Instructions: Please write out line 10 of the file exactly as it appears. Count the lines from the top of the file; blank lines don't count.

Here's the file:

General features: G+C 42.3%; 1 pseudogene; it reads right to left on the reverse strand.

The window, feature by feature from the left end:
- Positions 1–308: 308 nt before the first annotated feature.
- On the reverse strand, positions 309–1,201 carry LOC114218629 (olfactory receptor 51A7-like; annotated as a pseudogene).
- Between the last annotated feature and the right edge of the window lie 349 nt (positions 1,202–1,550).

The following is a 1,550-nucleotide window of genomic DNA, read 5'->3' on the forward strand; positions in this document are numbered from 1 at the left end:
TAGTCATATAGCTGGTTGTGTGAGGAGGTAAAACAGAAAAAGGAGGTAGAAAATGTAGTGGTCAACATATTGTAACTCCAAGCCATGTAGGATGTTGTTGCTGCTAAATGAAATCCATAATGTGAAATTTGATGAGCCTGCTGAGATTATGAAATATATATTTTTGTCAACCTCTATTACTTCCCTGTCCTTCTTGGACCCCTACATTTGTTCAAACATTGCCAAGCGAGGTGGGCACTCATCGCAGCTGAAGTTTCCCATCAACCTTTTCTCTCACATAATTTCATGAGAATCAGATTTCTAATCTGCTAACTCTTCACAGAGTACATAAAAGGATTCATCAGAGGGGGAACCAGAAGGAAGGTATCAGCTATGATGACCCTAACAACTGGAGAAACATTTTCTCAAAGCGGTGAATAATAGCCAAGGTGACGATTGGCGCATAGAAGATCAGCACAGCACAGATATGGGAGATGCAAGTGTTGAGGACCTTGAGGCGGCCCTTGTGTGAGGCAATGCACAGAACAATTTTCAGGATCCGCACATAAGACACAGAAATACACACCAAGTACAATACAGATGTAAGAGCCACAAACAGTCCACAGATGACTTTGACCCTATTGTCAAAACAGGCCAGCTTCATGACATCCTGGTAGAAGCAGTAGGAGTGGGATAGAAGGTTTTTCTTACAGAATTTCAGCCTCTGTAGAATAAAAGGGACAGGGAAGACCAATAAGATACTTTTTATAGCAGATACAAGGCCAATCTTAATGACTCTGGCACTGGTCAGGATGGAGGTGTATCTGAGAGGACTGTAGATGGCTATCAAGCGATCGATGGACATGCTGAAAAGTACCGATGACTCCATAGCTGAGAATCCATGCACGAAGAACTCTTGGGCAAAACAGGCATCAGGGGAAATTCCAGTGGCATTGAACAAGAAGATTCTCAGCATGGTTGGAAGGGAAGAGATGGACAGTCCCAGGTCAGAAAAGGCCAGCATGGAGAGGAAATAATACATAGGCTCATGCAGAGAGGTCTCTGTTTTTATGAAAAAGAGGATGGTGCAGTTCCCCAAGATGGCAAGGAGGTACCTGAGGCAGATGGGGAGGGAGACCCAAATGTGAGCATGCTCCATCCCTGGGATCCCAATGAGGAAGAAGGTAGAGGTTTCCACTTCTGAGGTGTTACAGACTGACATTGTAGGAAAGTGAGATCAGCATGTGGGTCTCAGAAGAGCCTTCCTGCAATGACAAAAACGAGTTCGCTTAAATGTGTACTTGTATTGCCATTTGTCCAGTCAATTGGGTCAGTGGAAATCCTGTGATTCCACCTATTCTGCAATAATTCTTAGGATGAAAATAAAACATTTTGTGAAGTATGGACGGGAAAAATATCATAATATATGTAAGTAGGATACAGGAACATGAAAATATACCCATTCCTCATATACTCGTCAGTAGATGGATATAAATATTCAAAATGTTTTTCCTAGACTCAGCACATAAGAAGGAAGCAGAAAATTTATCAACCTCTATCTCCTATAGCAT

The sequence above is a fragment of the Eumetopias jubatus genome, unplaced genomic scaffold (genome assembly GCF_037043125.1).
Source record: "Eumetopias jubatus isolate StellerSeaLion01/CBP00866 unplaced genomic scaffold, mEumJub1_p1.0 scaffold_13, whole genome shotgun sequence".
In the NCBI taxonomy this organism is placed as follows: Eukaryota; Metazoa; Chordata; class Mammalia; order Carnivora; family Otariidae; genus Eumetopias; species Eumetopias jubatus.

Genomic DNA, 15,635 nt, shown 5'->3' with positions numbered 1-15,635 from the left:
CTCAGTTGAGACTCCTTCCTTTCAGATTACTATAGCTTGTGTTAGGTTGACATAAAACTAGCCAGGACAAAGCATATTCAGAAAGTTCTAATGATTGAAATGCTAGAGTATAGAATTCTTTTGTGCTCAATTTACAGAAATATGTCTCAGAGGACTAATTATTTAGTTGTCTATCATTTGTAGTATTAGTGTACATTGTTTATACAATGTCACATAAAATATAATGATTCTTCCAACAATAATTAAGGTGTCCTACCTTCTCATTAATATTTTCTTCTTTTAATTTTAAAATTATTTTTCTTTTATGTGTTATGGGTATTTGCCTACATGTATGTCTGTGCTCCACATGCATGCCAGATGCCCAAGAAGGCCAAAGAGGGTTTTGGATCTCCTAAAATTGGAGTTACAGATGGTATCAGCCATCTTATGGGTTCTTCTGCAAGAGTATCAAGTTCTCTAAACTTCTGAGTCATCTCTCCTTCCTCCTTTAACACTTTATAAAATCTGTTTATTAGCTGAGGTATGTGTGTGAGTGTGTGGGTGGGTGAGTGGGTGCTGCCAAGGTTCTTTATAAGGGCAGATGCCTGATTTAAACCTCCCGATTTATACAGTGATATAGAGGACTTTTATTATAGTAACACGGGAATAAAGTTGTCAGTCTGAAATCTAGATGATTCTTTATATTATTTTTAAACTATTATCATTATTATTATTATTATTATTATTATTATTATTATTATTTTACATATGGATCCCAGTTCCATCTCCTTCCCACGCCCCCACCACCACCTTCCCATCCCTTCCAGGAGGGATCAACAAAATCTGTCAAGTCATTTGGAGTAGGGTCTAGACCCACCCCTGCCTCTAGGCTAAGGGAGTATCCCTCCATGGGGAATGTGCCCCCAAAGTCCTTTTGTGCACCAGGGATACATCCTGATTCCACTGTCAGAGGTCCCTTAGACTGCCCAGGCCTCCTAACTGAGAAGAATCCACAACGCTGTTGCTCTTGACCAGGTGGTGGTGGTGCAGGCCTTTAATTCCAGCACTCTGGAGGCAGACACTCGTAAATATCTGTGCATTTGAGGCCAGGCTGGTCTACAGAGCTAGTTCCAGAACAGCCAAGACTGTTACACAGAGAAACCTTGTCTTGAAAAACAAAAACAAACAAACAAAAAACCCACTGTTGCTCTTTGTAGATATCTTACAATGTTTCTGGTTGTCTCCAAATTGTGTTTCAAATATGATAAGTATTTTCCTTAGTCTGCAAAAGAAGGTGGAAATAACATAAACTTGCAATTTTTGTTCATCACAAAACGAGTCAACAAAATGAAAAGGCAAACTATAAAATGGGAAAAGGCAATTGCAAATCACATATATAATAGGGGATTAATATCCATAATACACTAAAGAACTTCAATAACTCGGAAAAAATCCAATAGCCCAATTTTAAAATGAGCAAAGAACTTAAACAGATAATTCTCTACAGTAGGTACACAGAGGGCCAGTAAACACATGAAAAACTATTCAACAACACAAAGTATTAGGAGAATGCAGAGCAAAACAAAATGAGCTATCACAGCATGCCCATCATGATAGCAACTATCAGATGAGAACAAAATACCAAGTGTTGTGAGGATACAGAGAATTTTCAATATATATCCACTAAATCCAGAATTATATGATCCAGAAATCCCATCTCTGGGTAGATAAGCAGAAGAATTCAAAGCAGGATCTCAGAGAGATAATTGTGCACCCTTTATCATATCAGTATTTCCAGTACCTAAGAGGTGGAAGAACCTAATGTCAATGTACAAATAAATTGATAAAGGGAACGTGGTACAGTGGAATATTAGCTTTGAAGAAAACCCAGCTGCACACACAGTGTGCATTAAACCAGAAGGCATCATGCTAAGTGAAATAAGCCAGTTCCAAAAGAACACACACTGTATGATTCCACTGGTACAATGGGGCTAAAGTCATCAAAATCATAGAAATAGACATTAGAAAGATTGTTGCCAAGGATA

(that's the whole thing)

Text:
In the NCBI taxonomy this organism is placed as follows: Eukaryota; Metazoa; Chordata; class Mammalia; order Carnivora; family Otariidae; genus Eumetopias; species Eumetopias jubatus.